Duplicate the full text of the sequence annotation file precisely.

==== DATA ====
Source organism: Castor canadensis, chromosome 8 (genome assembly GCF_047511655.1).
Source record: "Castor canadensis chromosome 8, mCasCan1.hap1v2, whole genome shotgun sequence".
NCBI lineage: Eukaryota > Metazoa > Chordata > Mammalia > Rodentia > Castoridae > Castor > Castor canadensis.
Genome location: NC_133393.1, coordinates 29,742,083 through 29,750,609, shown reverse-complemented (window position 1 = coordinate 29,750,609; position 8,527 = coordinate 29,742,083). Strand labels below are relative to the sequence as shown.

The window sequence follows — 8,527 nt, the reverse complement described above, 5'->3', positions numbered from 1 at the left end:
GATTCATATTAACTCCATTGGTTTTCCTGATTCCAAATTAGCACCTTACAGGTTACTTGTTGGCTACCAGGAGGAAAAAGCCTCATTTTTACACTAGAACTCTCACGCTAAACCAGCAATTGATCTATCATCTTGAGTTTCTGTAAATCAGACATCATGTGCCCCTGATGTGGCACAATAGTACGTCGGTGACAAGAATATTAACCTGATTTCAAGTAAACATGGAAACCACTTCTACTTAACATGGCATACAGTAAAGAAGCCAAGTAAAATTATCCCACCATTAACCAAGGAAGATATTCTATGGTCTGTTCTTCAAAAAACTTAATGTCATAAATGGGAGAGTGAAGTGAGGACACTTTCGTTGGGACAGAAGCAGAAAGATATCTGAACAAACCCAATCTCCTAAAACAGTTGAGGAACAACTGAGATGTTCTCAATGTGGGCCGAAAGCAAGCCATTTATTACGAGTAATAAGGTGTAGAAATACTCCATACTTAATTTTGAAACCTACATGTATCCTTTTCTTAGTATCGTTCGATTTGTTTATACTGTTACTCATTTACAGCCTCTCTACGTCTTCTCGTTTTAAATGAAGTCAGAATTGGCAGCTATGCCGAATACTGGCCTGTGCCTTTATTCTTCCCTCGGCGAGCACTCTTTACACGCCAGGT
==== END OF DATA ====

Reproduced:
Source organism: Castor canadensis, chromosome 8 (genome assembly GCF_047511655.1).
Source record: "Castor canadensis chromosome 8, mCasCan1.hap1v2, whole genome shotgun sequence".
NCBI lineage: Eukaryota > Metazoa > Chordata > Mammalia > Rodentia > Castoridae > Castor > Castor canadensis.
Genome location: NC_133393.1, coordinates 29,742,083 through 29,750,609, shown reverse-complemented (window position 1 = coordinate 29,750,609; position 8,527 = coordinate 29,742,083). Strand labels below are relative to the sequence as shown.

The window sequence follows — 8,527 nt, the reverse complement described above, 5'->3', positions numbered from 1 at the left end:
GATTCATATTAACTCCATTGGTTTTCCTGATTCCAAATTAGCACCTTACAGGTTACTTGTTGGCTACCAGGAGGAAAAAGCCTCATTTTTACACTAGAACTCTCACGCTAAACCAGCAATTGATCTATCATCTTGAGTTTCTGTAAATCAGACATCATGTGCCCCTGATGTGGCACAATAGTACGTCGGTGACAAGAATATTAACCTGATTTCAAGTAAACATGGAAACCACTTCTACTTAACATGGCATACAGTAAAGAAGCCAAGTAAAATTATCCCACCATTAACCAAGGAAGATATTCTATGGTCTGTTCTTCAAAAAACTTAATGTCATAAATGGGAGAGTGAAGTGAGGACACTTTCGTTGGGACAGAAGCAGAAAGATATCTGAACAAACCCAATCTCCTAAAACAGTTGAGGAACAACTGAGATGTTCTCAATGTGGGCCGAAAGCAAGCCATTTATTACGAGTAATAAGGTGTAGAAATACTCCATACTTAATTTTGAAACCTACATGTATCCTTTTCTTAGTATCGTTCGATTTGTTTATACTGTTACTCATTTACAGCCTCTCTACGTCTTCTCGTTTTAAATGAAGTCAGAATTGGCAGCTATGCCGAATACTGGCCTGTGCCTTTATTCTTCCCTCGGCGAGCACTCTTTACACGCCAGGT